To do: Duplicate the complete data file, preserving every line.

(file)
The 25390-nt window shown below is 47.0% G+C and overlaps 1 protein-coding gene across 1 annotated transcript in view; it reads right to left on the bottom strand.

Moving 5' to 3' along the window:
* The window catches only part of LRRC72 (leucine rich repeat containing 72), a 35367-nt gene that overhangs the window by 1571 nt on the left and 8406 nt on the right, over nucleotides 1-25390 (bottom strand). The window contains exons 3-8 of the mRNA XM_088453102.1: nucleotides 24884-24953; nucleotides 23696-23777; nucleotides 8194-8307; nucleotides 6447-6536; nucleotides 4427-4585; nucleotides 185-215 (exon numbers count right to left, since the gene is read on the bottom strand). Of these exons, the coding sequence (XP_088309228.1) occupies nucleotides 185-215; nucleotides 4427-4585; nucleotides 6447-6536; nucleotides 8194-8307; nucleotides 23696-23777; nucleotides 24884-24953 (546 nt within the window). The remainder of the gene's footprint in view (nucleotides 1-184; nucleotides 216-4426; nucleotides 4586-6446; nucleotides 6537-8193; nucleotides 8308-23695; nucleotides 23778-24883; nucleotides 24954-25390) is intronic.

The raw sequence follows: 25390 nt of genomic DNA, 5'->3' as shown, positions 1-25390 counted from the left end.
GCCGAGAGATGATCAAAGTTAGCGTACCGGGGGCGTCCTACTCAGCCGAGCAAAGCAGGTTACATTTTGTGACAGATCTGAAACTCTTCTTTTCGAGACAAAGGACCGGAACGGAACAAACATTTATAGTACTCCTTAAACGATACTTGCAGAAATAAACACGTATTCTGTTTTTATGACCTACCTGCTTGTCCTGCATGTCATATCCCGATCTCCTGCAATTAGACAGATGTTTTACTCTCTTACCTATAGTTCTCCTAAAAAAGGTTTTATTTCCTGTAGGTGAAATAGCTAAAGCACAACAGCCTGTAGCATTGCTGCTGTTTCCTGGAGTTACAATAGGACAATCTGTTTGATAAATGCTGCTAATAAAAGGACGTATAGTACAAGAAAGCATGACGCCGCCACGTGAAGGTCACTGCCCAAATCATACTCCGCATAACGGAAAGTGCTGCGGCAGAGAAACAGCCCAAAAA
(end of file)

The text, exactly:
The 25390-nt window shown below is 47.0% G+C and overlaps 1 protein-coding gene across 1 annotated transcript in view; it reads right to left on the bottom strand.

Moving 5' to 3' along the window:
* The window catches only part of LRRC72 (leucine rich repeat containing 72), a 35367-nt gene that overhangs the window by 1571 nt on the left and 8406 nt on the right, over nucleotides 1-25390 (bottom strand). The window contains exons 3-8 of the mRNA XM_088453102.1: nucleotides 24884-24953; nucleotides 23696-23777; nucleotides 8194-8307; nucleotides 6447-6536; nucleotides 4427-4585; nucleotides 185-215 (exon numbers count right to left, since the gene is read on the bottom strand). Of these exons, the coding sequence (XP_088309228.1) occupies nucleotides 185-215; nucleotides 4427-4585; nucleotides 6447-6536; nucleotides 8194-8307; nucleotides 23696-23777; nucleotides 24884-24953 (546 nt within the window). The remainder of the gene's footprint in view (nucleotides 1-184; nucleotides 216-4426; nucleotides 4586-6446; nucleotides 6537-8193; nucleotides 8308-23695; nucleotides 23778-24883; nucleotides 24954-25390) is intronic.

The raw sequence follows: 25390 nt of genomic DNA, 5'->3' as shown, positions 1-25390 counted from the left end.
GCCGAGAGATGATCAAAGTTAGCGTACCGGGGGCGTCCTACTCAGCCGAGCAAAGCAGGTTACATTTTGTGACAGATCTGAAACTCTTCTTTTCGAGACAAAGGACCGGAACGGAACAAACATTTATAGTACTCCTTAAACGATACTTGCAGAAATAAACACGTATTCTGTTTTTATGACCTACCTGCTTGTCCTGCATGTCATATCCCGATCTCCTGCAATTAGACAGATGTTTTACTCTCTTACCTATAGTTCTCCTAAAAAAGGTTTTATTTCCTGTAGGTGAAATAGCTAAAGCACAACAGCCTGTAGCATTGCTGCTGTTTCCTGGAGTTACAATAGGACAATCTGTTTGATAAATGCTGCTAATAAAAGGACGTATAGTACAAGAAAGCATGACGCCGCCACGTGAAGGTCACTGCCCAAATCATACTCCGCATAACGGAAAGTGCTGCGGCAGAGAAACAGCCCAAAAA